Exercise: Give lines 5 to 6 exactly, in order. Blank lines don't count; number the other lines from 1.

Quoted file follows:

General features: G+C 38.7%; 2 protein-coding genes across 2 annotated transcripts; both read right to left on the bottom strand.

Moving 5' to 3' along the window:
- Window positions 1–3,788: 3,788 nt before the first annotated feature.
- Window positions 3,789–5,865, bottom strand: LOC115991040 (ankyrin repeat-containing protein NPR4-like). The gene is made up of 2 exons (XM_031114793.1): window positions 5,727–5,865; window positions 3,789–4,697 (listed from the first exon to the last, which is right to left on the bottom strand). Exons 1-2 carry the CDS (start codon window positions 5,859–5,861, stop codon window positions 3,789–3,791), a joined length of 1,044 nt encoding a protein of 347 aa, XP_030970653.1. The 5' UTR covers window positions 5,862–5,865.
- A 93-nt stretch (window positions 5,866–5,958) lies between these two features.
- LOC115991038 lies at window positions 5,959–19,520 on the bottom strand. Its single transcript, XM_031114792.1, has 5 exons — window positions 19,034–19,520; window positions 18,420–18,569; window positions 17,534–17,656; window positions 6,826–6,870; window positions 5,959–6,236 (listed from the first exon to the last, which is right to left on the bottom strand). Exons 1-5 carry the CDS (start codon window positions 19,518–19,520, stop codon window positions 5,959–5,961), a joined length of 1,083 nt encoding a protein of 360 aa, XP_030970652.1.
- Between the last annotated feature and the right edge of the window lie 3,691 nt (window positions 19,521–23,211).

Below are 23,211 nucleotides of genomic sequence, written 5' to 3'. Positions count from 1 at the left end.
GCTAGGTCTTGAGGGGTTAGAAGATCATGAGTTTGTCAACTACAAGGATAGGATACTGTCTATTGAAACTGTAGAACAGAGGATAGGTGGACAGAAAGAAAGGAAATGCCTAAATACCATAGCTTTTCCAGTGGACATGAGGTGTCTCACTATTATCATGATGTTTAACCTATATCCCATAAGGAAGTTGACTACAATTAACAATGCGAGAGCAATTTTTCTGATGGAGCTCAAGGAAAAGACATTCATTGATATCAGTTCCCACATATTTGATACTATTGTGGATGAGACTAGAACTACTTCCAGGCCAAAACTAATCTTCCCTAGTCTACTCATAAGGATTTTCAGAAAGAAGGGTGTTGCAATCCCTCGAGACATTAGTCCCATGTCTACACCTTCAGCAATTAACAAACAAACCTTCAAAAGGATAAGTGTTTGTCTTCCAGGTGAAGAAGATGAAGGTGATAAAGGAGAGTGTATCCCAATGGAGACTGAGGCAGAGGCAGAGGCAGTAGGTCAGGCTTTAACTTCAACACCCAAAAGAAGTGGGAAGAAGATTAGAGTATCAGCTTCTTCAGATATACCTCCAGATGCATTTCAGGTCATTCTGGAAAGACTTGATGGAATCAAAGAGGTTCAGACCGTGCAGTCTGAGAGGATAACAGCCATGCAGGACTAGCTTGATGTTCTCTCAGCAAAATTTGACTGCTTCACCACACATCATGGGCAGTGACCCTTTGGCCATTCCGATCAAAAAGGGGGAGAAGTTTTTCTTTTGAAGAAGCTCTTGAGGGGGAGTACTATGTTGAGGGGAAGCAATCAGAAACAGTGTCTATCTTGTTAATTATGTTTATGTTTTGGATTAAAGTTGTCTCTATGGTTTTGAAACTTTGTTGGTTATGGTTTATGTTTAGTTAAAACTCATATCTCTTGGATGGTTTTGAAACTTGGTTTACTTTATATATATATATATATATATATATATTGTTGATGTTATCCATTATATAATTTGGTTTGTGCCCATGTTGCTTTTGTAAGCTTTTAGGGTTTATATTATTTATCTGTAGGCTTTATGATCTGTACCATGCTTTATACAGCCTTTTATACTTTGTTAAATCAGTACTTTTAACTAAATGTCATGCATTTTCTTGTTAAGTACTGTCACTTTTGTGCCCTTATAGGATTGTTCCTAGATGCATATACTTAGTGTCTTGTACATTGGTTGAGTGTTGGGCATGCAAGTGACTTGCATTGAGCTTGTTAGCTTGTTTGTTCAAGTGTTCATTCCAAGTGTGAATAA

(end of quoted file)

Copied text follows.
- A 93-nt stretch (window positions 5,866–5,958) lies between these two features.
- LOC115991038 lies at window positions 5,959–19,520 on the bottom strand. Its single transcript, XM_031114792.1, has 5 exons — window positions 19,034–19,520; window positions 18,420–18,569; window positions 17,534–17,656; window positions 6,826–6,870; window positions 5,959–6,236 (listed from the first exon to the last, which is right to left on the bottom strand). Exons 1-5 carry the CDS (start codon window positions 19,518–19,520, stop codon window positions 5,959–5,961), a joined length of 1,083 nt encoding a protein of 360 aa, XP_030970652.1.